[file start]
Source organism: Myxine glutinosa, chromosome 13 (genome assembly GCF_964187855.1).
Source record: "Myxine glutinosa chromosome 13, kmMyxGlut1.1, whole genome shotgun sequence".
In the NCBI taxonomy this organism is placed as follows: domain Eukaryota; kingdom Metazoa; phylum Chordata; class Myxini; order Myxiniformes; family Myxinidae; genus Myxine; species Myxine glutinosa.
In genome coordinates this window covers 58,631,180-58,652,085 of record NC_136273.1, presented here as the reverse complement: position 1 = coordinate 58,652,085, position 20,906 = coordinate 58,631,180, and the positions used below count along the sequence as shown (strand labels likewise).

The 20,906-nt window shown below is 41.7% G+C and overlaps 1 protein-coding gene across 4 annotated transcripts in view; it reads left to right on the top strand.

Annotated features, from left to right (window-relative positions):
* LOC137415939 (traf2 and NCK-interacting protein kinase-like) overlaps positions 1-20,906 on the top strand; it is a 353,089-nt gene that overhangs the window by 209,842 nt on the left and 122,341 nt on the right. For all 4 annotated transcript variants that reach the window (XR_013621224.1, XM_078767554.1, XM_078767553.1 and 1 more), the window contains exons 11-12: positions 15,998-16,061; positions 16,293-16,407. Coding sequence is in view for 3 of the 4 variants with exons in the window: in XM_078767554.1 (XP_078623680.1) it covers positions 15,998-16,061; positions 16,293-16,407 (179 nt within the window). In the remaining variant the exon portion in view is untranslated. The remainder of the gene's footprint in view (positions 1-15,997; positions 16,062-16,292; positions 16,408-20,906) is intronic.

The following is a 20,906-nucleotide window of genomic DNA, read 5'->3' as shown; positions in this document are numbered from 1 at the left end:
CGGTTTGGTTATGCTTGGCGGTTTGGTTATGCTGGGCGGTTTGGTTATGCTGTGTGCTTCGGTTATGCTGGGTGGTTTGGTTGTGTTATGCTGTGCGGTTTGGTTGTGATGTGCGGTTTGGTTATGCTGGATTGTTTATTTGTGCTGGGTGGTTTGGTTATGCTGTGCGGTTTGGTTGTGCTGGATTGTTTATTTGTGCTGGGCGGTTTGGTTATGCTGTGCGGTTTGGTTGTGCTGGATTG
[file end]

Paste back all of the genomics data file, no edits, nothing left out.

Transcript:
Source organism: Myxine glutinosa, chromosome 13 (genome assembly GCF_964187855.1).
Source record: "Myxine glutinosa chromosome 13, kmMyxGlut1.1, whole genome shotgun sequence".
In the NCBI taxonomy this organism is placed as follows: domain Eukaryota; kingdom Metazoa; phylum Chordata; class Myxini; order Myxiniformes; family Myxinidae; genus Myxine; species Myxine glutinosa.
In genome coordinates this window covers 58,631,180-58,652,085 of record NC_136273.1, presented here as the reverse complement: position 1 = coordinate 58,652,085, position 20,906 = coordinate 58,631,180, and the positions used below count along the sequence as shown (strand labels likewise).

The 20,906-nt window shown below is 41.7% G+C and overlaps 1 protein-coding gene across 4 annotated transcripts in view; it reads left to right on the top strand.

Annotated features, from left to right (window-relative positions):
* LOC137415939 (traf2 and NCK-interacting protein kinase-like) overlaps positions 1-20,906 on the top strand; it is a 353,089-nt gene that overhangs the window by 209,842 nt on the left and 122,341 nt on the right. For all 4 annotated transcript variants that reach the window (XR_013621224.1, XM_078767554.1, XM_078767553.1 and 1 more), the window contains exons 11-12: positions 15,998-16,061; positions 16,293-16,407. Coding sequence is in view for 3 of the 4 variants with exons in the window: in XM_078767554.1 (XP_078623680.1) it covers positions 15,998-16,061; positions 16,293-16,407 (179 nt within the window). In the remaining variant the exon portion in view is untranslated. The remainder of the gene's footprint in view (positions 1-15,997; positions 16,062-16,292; positions 16,408-20,906) is intronic.

The following is a 20,906-nucleotide window of genomic DNA, read 5'->3' as shown; positions in this document are numbered from 1 at the left end:
CGGTTTGGTTATGCTTGGCGGTTTGGTTATGCTGGGCGGTTTGGTTATGCTGTGTGCTTCGGTTATGCTGGGTGGTTTGGTTGTGTTATGCTGTGCGGTTTGGTTGTGATGTGCGGTTTGGTTATGCTGGATTGTTTATTTGTGCTGGGTGGTTTGGTTATGCTGTGCGGTTTGGTTGTGCTGGATTGTTTATTTGTGCTGGGCGGTTTGGTTATGCTGTGCGGTTTGGTTGTGCTGGATTG